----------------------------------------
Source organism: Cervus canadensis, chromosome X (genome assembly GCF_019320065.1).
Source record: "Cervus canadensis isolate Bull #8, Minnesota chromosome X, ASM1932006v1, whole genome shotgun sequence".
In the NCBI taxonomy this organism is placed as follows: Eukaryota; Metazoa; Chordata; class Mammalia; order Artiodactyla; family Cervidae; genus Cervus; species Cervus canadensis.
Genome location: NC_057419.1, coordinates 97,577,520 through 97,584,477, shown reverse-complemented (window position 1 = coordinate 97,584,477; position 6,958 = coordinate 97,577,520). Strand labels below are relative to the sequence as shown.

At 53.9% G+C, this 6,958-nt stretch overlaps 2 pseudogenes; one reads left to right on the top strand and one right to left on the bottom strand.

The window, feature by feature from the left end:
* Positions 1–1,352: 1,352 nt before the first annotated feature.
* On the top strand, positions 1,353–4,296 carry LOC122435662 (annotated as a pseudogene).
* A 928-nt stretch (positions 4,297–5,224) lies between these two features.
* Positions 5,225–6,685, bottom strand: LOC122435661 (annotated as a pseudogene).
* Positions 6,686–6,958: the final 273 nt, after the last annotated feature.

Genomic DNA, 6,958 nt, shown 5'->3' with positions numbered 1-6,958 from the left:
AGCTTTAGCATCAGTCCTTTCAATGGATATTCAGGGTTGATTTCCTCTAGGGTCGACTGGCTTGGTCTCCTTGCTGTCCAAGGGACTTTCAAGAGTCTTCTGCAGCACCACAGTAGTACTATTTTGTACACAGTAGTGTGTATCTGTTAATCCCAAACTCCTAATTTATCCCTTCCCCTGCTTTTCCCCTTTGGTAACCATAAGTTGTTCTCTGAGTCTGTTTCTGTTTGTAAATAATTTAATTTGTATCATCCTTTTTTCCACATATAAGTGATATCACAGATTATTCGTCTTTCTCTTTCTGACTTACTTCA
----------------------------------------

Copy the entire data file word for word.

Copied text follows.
Source organism: Cervus canadensis, chromosome X (genome assembly GCF_019320065.1).
Source record: "Cervus canadensis isolate Bull #8, Minnesota chromosome X, ASM1932006v1, whole genome shotgun sequence".
In the NCBI taxonomy this organism is placed as follows: Eukaryota; Metazoa; Chordata; class Mammalia; order Artiodactyla; family Cervidae; genus Cervus; species Cervus canadensis.
Genome location: NC_057419.1, coordinates 97,577,520 through 97,584,477, shown reverse-complemented (window position 1 = coordinate 97,584,477; position 6,958 = coordinate 97,577,520). Strand labels below are relative to the sequence as shown.

At 53.9% G+C, this 6,958-nt stretch overlaps 2 pseudogenes; one reads left to right on the top strand and one right to left on the bottom strand.

The window, feature by feature from the left end:
* Positions 1–1,352: 1,352 nt before the first annotated feature.
* On the top strand, positions 1,353–4,296 carry LOC122435662 (annotated as a pseudogene).
* A 928-nt stretch (positions 4,297–5,224) lies between these two features.
* Positions 5,225–6,685, bottom strand: LOC122435661 (annotated as a pseudogene).
* Positions 6,686–6,958: the final 273 nt, after the last annotated feature.

Genomic DNA, 6,958 nt, shown 5'->3' with positions numbered 1-6,958 from the left:
AGCTTTAGCATCAGTCCTTTCAATGGATATTCAGGGTTGATTTCCTCTAGGGTCGACTGGCTTGGTCTCCTTGCTGTCCAAGGGACTTTCAAGAGTCTTCTGCAGCACCACAGTAGTACTATTTTGTACACAGTAGTGTGTATCTGTTAATCCCAAACTCCTAATTTATCCCTTCCCCTGCTTTTCCCCTTTGGTAACCATAAGTTGTTCTCTGAGTCTGTTTCTGTTTGTAAATAATTTAATTTGTATCATCCTTTTTTCCACATATAAGTGATATCACAGATTATTCGTCTTTCTCTTTCTGACTTACTTCA